We are also collecting and curating ideas on positive outlooks in aging. We have continued to grow our blog Beautiful Autonomy, and Facebook page, with articles about fantastic initiatives and innovations that are improving the quality of life of older adults. This selection focuses on design and community, as well as society's positively evolving views on what it means to grow older.
City of Melville, Western Australia
Submitted by Deena Lazzari & Veronica Clarke, City of Melville
During 2016 and 2017 City of Melville established MAFAB, Melville Age-Friendly Accessible Businesses network. By working with local businesses and customers Council
staff were able to establish that a significant percentage of customers visiting a local shopping centre had some sort of disability, including cognitive decline and were visiting the centre in order to meet both social and shopping needs up to several times a week. Staff also established
that the businesses within this shopping centre had growing concerns about customers who were displaying signs of cognitive decline and wanted to learn how they could best meet their needs.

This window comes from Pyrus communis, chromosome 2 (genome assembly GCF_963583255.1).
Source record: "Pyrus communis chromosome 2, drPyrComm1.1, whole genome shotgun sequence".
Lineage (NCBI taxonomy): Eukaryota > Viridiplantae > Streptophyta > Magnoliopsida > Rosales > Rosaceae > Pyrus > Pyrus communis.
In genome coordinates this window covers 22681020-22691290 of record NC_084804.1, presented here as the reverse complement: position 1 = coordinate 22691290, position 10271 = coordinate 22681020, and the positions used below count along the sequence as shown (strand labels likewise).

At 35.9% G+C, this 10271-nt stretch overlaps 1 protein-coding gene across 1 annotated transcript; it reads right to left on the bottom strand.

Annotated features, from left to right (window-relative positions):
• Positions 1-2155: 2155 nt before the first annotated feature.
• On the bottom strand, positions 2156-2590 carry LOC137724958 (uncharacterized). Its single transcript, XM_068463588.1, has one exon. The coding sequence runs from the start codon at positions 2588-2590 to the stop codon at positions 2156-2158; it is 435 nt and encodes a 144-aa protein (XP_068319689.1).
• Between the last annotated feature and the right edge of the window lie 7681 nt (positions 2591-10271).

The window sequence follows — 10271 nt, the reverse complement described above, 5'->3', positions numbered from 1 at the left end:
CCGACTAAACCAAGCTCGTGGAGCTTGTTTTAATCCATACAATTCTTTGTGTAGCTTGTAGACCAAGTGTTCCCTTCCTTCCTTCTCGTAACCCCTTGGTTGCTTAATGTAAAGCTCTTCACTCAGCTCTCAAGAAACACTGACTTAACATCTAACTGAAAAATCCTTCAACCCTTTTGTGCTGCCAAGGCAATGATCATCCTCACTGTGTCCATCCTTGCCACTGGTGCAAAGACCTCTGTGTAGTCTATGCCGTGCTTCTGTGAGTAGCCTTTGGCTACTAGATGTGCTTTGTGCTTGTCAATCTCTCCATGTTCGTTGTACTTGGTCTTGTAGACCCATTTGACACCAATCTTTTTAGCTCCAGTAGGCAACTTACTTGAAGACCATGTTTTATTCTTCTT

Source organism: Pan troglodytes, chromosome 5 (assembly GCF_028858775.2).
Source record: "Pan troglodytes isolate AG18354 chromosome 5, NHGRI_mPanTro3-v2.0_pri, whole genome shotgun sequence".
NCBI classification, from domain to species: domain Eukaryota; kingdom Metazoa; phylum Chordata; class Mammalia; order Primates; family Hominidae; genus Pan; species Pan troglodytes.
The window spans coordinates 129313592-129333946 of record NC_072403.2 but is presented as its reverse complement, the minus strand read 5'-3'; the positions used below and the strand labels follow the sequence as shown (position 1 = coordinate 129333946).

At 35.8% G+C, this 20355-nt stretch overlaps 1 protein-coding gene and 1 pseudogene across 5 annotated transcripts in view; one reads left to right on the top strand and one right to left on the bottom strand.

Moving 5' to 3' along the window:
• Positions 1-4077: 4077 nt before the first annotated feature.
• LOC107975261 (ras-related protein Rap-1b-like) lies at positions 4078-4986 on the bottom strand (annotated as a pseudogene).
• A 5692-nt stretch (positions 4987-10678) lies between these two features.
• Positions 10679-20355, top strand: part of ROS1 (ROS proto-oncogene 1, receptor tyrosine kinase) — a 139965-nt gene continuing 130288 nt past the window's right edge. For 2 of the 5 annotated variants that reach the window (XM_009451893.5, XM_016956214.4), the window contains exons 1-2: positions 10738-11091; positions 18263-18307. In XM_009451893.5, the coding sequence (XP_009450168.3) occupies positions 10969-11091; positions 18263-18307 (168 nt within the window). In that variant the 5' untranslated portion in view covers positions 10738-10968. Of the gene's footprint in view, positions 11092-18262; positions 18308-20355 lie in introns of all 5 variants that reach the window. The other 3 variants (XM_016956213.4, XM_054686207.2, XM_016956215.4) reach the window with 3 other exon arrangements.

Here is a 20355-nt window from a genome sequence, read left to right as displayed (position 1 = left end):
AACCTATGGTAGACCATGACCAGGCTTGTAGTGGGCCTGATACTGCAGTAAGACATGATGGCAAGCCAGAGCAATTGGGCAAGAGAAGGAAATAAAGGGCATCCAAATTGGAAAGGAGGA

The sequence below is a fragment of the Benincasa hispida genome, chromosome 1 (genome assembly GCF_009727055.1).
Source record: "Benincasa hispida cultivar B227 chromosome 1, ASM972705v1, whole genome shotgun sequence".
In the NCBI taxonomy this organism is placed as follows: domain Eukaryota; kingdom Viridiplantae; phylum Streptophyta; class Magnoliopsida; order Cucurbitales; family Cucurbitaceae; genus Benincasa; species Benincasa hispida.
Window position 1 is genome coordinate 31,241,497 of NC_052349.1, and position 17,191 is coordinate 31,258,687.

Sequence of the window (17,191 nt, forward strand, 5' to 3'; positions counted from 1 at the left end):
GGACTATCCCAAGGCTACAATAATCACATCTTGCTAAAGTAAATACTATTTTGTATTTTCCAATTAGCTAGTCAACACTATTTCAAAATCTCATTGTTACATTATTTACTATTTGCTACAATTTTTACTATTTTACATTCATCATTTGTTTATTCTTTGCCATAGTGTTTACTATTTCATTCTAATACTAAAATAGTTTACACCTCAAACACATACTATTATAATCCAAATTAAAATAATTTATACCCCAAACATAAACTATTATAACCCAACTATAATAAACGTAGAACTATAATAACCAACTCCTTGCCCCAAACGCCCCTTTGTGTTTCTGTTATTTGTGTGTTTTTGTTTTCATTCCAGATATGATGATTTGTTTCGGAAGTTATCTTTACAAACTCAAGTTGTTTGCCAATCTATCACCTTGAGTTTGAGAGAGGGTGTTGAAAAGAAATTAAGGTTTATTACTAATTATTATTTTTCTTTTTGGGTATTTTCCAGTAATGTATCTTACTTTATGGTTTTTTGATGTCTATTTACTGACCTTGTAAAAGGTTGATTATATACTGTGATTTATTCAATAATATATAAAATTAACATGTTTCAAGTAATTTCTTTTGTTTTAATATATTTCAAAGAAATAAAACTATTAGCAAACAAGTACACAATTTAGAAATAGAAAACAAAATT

A collaborative approach, drawing together the expertise and goodwill from local government, local businesses, Alzheimer's Western Australia (AWA), volunteers and local people living with dementia was implemented. This resulted in outcomes that impact positively on the functionality and quality of life for community members living with dementia and their families/carers. All parties acknowledged the value in aligning the Age-Friendly Communities approach with Dementia Friendly Communities and the following strategies are a sample of what has been achieved:
- Face to face training for staff in dementia awareness and customer service for many businesses including Apple
- On-line training in dementia awareness developed for staff in cafes and other environments where staff work different shifts
- Monthly Memory Café in a large regional shopping centre which has influenced four more being established in different communities
- Monthly tours of the local art gallery with trained volunteers who share the 'experience' of the art with individuals living with dementia
- Fortnightly Art and Music group for people living with dementia